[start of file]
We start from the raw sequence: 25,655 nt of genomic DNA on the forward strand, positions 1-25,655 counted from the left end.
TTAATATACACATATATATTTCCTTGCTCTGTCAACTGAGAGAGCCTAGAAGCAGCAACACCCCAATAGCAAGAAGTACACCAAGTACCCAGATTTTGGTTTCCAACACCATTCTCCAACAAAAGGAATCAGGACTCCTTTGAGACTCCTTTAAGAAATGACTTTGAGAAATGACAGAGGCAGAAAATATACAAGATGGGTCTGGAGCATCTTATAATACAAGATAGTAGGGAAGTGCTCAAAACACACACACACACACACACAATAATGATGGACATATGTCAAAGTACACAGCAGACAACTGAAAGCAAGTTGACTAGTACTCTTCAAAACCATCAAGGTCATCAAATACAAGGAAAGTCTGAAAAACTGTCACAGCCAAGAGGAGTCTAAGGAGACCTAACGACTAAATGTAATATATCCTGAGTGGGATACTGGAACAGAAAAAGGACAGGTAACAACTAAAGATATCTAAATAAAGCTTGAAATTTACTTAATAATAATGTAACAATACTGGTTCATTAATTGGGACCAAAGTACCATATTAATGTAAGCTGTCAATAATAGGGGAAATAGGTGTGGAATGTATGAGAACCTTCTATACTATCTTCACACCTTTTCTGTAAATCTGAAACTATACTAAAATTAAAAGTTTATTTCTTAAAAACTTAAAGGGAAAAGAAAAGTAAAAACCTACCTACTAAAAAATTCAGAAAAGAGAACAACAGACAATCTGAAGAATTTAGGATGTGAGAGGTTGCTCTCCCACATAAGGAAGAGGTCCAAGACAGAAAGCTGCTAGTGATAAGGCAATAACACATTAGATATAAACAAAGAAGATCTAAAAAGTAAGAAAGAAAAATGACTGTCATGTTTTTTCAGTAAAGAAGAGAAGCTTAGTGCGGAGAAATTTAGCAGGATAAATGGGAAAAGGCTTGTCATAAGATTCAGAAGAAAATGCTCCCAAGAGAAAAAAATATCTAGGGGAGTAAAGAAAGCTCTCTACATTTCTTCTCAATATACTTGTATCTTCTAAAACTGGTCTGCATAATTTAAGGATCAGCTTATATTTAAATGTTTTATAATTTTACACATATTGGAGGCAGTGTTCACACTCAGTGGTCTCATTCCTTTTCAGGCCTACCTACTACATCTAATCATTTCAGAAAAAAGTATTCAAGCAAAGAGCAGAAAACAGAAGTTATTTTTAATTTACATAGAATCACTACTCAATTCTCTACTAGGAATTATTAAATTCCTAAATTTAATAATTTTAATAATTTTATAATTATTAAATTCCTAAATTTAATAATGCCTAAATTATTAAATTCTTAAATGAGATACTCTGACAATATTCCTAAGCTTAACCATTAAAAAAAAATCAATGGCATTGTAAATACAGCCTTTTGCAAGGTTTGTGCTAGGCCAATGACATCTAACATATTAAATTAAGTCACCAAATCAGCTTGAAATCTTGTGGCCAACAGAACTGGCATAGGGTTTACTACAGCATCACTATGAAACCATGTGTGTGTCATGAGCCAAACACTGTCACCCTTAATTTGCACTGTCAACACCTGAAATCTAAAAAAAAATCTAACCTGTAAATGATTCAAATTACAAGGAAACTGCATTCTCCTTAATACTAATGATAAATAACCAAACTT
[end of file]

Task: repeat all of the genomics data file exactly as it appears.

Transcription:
We start from the raw sequence: 25,655 nt of genomic DNA on the forward strand, positions 1-25,655 counted from the left end.
TTAATATACACATATATATTTCCTTGCTCTGTCAACTGAGAGAGCCTAGAAGCAGCAACACCCCAATAGCAAGAAGTACACCAAGTACCCAGATTTTGGTTTCCAACACCATTCTCCAACAAAAGGAATCAGGACTCCTTTGAGACTCCTTTAAGAAATGACTTTGAGAAATGACAGAGGCAGAAAATATACAAGATGGGTCTGGAGCATCTTATAATACAAGATAGTAGGGAAGTGCTCAAAACACACACACACACACACACAATAATGATGGACATATGTCAAAGTACACAGCAGACAACTGAAAGCAAGTTGACTAGTACTCTTCAAAACCATCAAGGTCATCAAATACAAGGAAAGTCTGAAAAACTGTCACAGCCAAGAGGAGTCTAAGGAGACCTAACGACTAAATGTAATATATCCTGAGTGGGATACTGGAACAGAAAAAGGACAGGTAACAACTAAAGATATCTAAATAAAGCTTGAAATTTACTTAATAATAATGTAACAATACTGGTTCATTAATTGGGACCAAAGTACCATATTAATGTAAGCTGTCAATAATAGGGGAAATAGGTGTGGAATGTATGAGAACCTTCTATACTATCTTCACACCTTTTCTGTAAATCTGAAACTATACTAAAATTAAAAGTTTATTTCTTAAAAACTTAAAGGGAAAAGAAAAGTAAAAACCTACCTACTAAAAAATTCAGAAAAGAGAACAACAGACAATCTGAAGAATTTAGGATGTGAGAGGTTGCTCTCCCACATAAGGAAGAGGTCCAAGACAGAAAGCTGCTAGTGATAAGGCAATAACACATTAGATATAAACAAAGAAGATCTAAAAAGTAAGAAAGAAAAATGACTGTCATGTTTTTTCAGTAAAGAAGAGAAGCTTAGTGCGGAGAAATTTAGCAGGATAAATGGGAAAAGGCTTGTCATAAGATTCAGAAGAAAATGCTCCCAAGAGAAAAAAATATCTAGGGGAGTAAAGAAAGCTCTCTACATTTCTTCTCAATATACTTGTATCTTCTAAAACTGGTCTGCATAATTTAAGGATCAGCTTATATTTAAATGTTTTATAATTTTACACATATTGGAGGCAGTGTTCACACTCAGTGGTCTCATTCCTTTTCAGGCCTACCTACTACATCTAATCATTTCAGAAAAAAGTATTCAAGCAAAGAGCAGAAAACAGAAGTTATTTTTAATTTACATAGAATCACTACTCAATTCTCTACTAGGAATTATTAAATTCCTAAATTTAATAATTTTAATAATTTTATAATTATTAAATTCCTAAATTTAATAATGCCTAAATTATTAAATTCTTAAATGAGATACTCTGACAATATTCCTAAGCTTAACCATTAAAAAAAAATCAATGGCATTGTAAATACAGCCTTTTGCAAGGTTTGTGCTAGGCCAATGACATCTAACATATTAAATTAAGTCACCAAATCAGCTTGAAATCTTGTGGCCAACAGAACTGGCATAGGGTTTACTACAGCATCACTATGAAACCATGTGTGTGTCATGAGCCAAACACTGTCACCCTTAATTTGCACTGTCAACACCTGAAATCTAAAAAAAAATCTAACCTGTAAATGATTCAAATTACAAGGAAACTGCATTCTCCTTAATACTAATGATAAATAACCAAACTT